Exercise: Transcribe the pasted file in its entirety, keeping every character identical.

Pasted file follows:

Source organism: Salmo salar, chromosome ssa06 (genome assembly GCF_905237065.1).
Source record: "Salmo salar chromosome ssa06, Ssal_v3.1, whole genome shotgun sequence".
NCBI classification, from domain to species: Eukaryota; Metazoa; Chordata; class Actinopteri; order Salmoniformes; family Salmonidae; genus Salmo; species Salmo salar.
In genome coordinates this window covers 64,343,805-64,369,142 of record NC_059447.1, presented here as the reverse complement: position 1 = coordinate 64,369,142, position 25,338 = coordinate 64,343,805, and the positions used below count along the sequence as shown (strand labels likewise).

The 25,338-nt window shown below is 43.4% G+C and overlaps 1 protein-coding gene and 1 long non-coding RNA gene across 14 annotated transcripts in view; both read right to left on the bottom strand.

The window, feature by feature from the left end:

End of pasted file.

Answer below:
Source organism: Salmo salar, chromosome ssa06 (genome assembly GCF_905237065.1).
Source record: "Salmo salar chromosome ssa06, Ssal_v3.1, whole genome shotgun sequence".
NCBI classification, from domain to species: Eukaryota; Metazoa; Chordata; class Actinopteri; order Salmoniformes; family Salmonidae; genus Salmo; species Salmo salar.
In genome coordinates this window covers 64,343,805-64,369,142 of record NC_059447.1, presented here as the reverse complement: position 1 = coordinate 64,369,142, position 25,338 = coordinate 64,343,805, and the positions used below count along the sequence as shown (strand labels likewise).

The 25,338-nt window shown below is 43.4% G+C and overlaps 1 protein-coding gene and 1 long non-coding RNA gene across 14 annotated transcripts in view; both read right to left on the bottom strand.

The window, feature by feature from the left end: